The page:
Democratic U.S. Senate candidate Alison Lundergan Grimes has refused seven times in the past seven days to say whether she voted for President Barack Obama for president.
Grimes was asked three times by a Herald-Leader reporter after an event on Oct. 2 if she voted for Obama, ignoring the question and turning her back on the reporter asking it.
On Thursday, Grimes refused four times to tell The Courier-Journal's editorial board if she voted for Obama.
"You know, this election, it isn't about the president," Grimes said when first asked if she voted for Obama in 2008 and 2012.
After being asked the third time, Grimes responded: "I was actually a delegate for Hillary Clinton, and I think that Kentuckians know I'm a Clinton Democrat through and through. I respect the sanctity of the ballot box, and I know that the members of this editorial board do as well."
At that point, a member of the newspaper's editorial board said: "So you're not going to answer?"
"Again, I don't think that the president is on the ballot as much as Mitch McConnell might want him to be," Grimes said. "It's my name, and it's going to be me who's holding him accountable for the failed decisions and votes that he has made against the people of Kentucky."
U.S. Senate Minority Leader Mitch McConnell's campaign was quick to note that Grimes, who is Kentucky's secretary of state, was a delegate to Obama's nominating conventions in 2008 and 2012.
She told the Herald-Leader in 2012 that it was "no secret" she was attending the Democratic National Convention as an Obama delegate.
"I'm a lifelong Democrat," Grimes told the Herald-Leader. "I'm very proud of that and the values our party stands for. My support of our party and our nominee is well known."
The McConnell campaign circulated video of Grimes' response Thursday, along with a picture of her and her husband, Andrew, at the 2013 Kentucky Society's Bluegrass Ball, one of a series of inaugural balls that celebrated the re-elected president's swearing-in.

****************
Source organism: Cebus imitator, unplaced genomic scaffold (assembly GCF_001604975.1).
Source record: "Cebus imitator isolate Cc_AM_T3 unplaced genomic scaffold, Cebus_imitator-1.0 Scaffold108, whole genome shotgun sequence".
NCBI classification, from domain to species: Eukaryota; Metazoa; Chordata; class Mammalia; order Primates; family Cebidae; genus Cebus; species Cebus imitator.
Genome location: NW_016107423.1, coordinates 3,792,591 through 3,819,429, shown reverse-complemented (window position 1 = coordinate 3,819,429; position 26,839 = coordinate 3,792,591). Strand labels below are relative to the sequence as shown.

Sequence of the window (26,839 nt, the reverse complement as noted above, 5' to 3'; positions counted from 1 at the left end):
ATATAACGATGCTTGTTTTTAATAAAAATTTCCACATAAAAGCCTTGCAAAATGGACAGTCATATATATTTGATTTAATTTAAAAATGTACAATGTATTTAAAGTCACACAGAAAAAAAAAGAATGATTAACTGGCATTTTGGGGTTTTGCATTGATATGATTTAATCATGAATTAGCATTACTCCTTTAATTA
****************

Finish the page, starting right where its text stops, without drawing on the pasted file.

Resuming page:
Grimes has taken great pains to avoid appearing close to Obama, even proclaiming in one of the campaign's most talked-about ads: "I'm not Barack Obama."
After Thursday's deflections, national political reporters took notice. Chuck Todd, host of NBC's Meet the Press, declared the refusal to answer "just silly."
Todd posted on Twitter: "The fear of giving McConnell a TV ad line is not worth looking this evasive, is it?"
Throughout the interview, Grimes answered most questions about where she stands on the issues with biting critiques of McConnell's 30 years in office, including his recent refusal to say whether or not he believes global warming is real.
When asked why she doesn't think McConnell's potential rise to Senate majority leader would benefit Kentucky, Grimes said the "era of the earmark is over," arguing that McConnell's rise in status over the years has not benefitted the Bluegrass State and that she doesn't think that would change if he were re-elected.
"No good woman is ever gonna change a man no matter how much you try," Grimes said. "I know that from being married."
Grimes also was asked whether she agreed with anything McConnell has done, and in a stark reversal of her campaign's message that McConnell has failed to help the coal industry, Grimes said she and McConnell are "both strong supporters of our coal industry," though she said they differ as to how that industry should be restored.